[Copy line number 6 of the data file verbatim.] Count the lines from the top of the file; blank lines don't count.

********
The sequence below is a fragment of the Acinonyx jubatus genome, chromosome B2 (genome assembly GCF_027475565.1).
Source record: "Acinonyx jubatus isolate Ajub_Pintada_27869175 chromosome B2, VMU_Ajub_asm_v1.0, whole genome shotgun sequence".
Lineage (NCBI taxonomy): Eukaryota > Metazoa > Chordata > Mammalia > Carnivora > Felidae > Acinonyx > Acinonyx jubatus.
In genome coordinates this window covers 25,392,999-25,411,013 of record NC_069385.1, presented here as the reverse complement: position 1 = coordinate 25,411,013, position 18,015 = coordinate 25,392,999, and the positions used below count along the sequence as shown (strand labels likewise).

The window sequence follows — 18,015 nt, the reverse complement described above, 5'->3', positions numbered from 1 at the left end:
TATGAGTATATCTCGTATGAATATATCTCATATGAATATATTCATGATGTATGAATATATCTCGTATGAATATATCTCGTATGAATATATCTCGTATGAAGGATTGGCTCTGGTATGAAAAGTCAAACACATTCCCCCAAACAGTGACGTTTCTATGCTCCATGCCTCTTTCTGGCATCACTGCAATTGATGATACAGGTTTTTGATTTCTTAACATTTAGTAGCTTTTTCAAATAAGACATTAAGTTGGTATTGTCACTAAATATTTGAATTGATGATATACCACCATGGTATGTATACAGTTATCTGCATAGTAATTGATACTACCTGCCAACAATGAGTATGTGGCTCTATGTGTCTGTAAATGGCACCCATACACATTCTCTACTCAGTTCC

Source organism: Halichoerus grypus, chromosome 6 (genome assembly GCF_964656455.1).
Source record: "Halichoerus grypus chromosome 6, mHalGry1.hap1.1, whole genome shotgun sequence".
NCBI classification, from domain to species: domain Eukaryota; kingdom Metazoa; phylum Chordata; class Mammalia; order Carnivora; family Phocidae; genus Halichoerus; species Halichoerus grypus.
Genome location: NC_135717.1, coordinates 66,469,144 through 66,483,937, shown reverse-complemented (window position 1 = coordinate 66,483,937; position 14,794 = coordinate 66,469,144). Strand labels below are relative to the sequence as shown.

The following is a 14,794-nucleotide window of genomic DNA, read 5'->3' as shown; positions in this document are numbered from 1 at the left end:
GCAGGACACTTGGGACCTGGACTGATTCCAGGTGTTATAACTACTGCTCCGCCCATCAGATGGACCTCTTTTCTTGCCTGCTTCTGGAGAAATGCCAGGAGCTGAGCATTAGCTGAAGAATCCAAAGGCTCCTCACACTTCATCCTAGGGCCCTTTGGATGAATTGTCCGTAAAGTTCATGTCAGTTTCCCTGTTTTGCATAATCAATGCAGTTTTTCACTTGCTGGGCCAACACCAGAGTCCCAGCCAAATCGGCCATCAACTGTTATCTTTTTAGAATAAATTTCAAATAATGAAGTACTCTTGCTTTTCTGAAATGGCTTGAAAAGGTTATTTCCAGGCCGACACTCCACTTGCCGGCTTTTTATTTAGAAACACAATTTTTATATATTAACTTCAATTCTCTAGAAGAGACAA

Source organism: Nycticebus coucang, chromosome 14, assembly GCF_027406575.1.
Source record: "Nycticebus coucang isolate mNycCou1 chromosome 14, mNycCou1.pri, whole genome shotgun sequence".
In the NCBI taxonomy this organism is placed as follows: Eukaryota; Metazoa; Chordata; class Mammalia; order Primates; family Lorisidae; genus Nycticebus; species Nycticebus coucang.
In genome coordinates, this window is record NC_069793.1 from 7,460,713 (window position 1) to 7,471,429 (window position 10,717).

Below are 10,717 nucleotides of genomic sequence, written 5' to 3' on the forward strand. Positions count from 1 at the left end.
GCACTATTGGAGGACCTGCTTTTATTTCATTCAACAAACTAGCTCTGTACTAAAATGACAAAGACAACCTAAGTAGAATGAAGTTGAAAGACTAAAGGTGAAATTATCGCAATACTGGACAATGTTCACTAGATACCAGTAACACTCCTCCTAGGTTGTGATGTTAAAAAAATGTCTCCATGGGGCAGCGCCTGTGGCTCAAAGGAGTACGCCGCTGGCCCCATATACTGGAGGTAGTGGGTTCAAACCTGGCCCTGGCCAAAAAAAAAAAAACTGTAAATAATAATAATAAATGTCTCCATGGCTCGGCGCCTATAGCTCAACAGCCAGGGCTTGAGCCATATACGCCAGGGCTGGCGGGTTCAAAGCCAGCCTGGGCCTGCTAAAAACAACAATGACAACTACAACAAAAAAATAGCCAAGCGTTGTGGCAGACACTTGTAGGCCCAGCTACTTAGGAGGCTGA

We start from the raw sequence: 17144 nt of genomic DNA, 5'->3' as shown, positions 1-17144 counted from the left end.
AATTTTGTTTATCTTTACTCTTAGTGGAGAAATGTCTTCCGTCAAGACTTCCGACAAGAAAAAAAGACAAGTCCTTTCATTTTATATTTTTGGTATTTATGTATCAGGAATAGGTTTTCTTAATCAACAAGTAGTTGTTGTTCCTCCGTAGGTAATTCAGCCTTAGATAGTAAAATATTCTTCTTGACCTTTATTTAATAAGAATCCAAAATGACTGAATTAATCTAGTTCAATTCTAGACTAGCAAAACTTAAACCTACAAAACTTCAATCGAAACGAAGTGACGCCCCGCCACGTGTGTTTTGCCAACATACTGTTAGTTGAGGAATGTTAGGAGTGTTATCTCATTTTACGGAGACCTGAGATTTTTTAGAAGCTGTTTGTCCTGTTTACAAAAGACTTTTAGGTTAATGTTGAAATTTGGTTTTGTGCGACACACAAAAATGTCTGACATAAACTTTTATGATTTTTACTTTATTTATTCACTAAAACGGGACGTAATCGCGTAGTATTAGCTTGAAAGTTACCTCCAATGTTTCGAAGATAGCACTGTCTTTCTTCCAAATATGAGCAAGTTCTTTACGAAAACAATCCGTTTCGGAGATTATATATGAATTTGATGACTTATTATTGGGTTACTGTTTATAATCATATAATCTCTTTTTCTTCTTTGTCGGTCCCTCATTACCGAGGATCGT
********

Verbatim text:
TATGAGTATATCTCGTATGAATATATCTCATATGAATATATTCATGATGTATGAATATATCTCGTATGAATATATCTCGTATGAATATATCTCGTATGAAGGATTGGCTCTGGTATGAAAAGTCAAACACATTCCCCCAAACAGTGACGTTTCTATGCTCCATGCCTCTTTCTGGCATCACTGCAATTGATGATACAGGTTTTTGATTTCTTAACATTTAGTAGCTTTTTCAAATAAGACATTAAGTTGGTATTGTCACTAAATATTTGAATTGATGATATACCACCATGGTATGTATACAGTTATCTGCATAGTAATTGATACTACCTGCCAACAATGAGTATGTGGCTCTATGTGTCTGTAAATGGCACCCATACACATTCTCTACTCAGTTCC